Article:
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The Body Shop: Parties, Pills, and Pumping Iron -- Or, My Life in the Age of Muscle

3.56 of 5 stars 3.56  ·  rating details  ·  45 ratings  ·  18 reviews
As a scrawny college freshman in the mid-1970s, just before Arnold Schwarzenegger became a hero to boys everywhere and Pumping Iron became a cult hit, Paul Solotaroff discovered weights and steroids. In a matter of months, he grew from a dorky beanpole into a hulking behemoth, showing off his rock hard muscles first on the streets of New York City and then alongside his co...more
Hardcover, 304 pages
Published July 26th 2010 by Little, Brown and Company (first published July 8th 2010)
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Doug Lambeth
"The Body Shop" is heartbreaking, hilarious, and raunchy--with bad '70s hair, clothes, and music (if you're of the era prepare to be earwormed by the "Chicken Delight" jingle and "Disco Inferno")...in a phrase, it's epically good. Paul Solotaroff is a scrawny Jewish kid who blossoms after he discovers weightlifting, 'roids, and sex but ultimately loses himself in the maelstrom of late '70s debauchery and foolishness. His mentor, Angel, is one of the most brilliantly drawn characters ever; as is...more
Bookventures Book Club
Admittedly, I went into this book with some preconceived notions about it. One look at the over confirmed a few of them but I was also afraid that the book was going to be overly macho for me to enjoy it. Boy was I wrong! Ideally, The Body Shop can be described as a look into the male psyche in the late 1970’s. Research (and also detailed analysis in the book) suggests that this was the age of the body builders; spawned by Arnold Schwarzenegger, when men strutted around with huge biceps and abs...more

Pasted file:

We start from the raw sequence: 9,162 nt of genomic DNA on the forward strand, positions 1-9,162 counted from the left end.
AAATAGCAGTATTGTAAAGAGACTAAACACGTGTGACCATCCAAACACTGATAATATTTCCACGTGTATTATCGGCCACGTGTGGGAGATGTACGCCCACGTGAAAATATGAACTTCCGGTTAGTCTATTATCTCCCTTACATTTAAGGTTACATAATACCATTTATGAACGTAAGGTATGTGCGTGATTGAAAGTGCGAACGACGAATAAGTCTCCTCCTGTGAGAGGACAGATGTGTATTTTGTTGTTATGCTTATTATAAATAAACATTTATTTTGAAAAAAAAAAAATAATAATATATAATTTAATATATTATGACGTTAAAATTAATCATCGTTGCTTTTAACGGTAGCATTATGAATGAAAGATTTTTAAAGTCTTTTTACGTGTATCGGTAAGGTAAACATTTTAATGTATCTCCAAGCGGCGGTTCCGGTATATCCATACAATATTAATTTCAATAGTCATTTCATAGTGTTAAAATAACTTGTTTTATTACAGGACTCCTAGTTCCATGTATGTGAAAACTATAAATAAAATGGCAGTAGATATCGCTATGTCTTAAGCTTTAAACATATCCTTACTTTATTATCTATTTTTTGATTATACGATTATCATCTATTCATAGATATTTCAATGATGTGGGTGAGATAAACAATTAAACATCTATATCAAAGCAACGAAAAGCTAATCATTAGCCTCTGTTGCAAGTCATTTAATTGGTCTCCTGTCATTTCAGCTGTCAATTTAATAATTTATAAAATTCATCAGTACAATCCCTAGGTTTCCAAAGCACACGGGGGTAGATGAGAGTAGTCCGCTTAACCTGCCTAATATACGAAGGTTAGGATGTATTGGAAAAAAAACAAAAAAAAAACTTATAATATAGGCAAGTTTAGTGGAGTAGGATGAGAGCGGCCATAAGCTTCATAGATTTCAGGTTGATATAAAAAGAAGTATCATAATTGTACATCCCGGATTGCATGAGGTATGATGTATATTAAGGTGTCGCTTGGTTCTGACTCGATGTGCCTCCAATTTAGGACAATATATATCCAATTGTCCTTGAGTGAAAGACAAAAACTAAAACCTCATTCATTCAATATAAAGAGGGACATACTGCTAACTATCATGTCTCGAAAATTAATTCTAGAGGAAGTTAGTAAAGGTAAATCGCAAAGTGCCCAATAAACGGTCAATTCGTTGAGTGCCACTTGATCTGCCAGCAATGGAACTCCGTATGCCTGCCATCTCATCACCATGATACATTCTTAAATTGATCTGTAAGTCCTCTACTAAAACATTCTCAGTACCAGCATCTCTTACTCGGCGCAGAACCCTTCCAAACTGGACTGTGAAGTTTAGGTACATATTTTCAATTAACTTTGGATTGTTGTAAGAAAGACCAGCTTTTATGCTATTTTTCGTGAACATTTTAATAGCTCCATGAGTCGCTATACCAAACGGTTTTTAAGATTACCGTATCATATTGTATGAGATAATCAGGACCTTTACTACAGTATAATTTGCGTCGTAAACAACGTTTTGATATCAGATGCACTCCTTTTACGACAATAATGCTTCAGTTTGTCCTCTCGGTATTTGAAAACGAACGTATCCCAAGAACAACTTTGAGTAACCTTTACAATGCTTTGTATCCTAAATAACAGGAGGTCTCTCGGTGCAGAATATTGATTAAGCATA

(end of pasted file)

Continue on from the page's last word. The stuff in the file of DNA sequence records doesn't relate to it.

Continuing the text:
Evie
I won my copy of The Body Shop from goodreads, and when the notification hit my email, I was pretty excited to have won a free book. Little did I know at the time that what was coming to me in the mail was actually a really good read!

I picked up the book and had a pretty tough time putting it down. I took it to work and read it during breaks and even nibbled paragraphs of it during lulls in conversation with my house guests. I finished it over the course of two days, because, well I just couldn'...more
Julie Smith (Knitting and Sundries)
This review first appeared on my blog: http://jewelknits.blogspot.com/2010/0...

I have a rather testy relationship with memoirs. Most I find to be either a flagrant lapse into "other-blame" (my mom was horrible to me; thereby I did coke) or a dry recounting of events that don't feel as though they actually happened to ANYone. Other times, the "self-promotion" factor becomes too much for me - I feel that if you're really THAT great, you don't have to toot your own horn - others will do it for you....more
Matt
Definitely the best-written addiction memoir I've read (so the better one, of two, then). Solotaroff manages to make his sordid little tale entertaining despite its deep undercurrent of sadness and loss. Several times his humor and light touch left me unprepared for an emotional sucker punch; that conflict between mature self-deprecation and still-raw pain is Solotaroff's strength.
Bridget
I got this book because the description sounded like something I would enjoy. I was completely shocked by how interesting this memoir is. It almost reads like fiction in some parts and Paul is a master with words.
Ted
Solotaroff excels at sharing gripping stories of '70's debauchery and eminating the presence of characters like Angel and himself who recklessly sought to be larger than life (through steroids and blow). He's also apt in expressing the epiphanies that can happen in lifting weights and in life, while disclosing his incessant feelings of vulnerability which frequently bottomed him out several time througout his life. While he does provide some ace period detail like bringing up Ron Blomberg of the...more
Shannon
Paul grew up with a workaholic father, a strange mother and two stepmothers. When he went off to college in 1976, he was insecure, socially awkward, inexperienced, tall and gangly. He wanted to be the strong, man of muscle that women ogled and men respected. To become that man, Paul turned to drugs.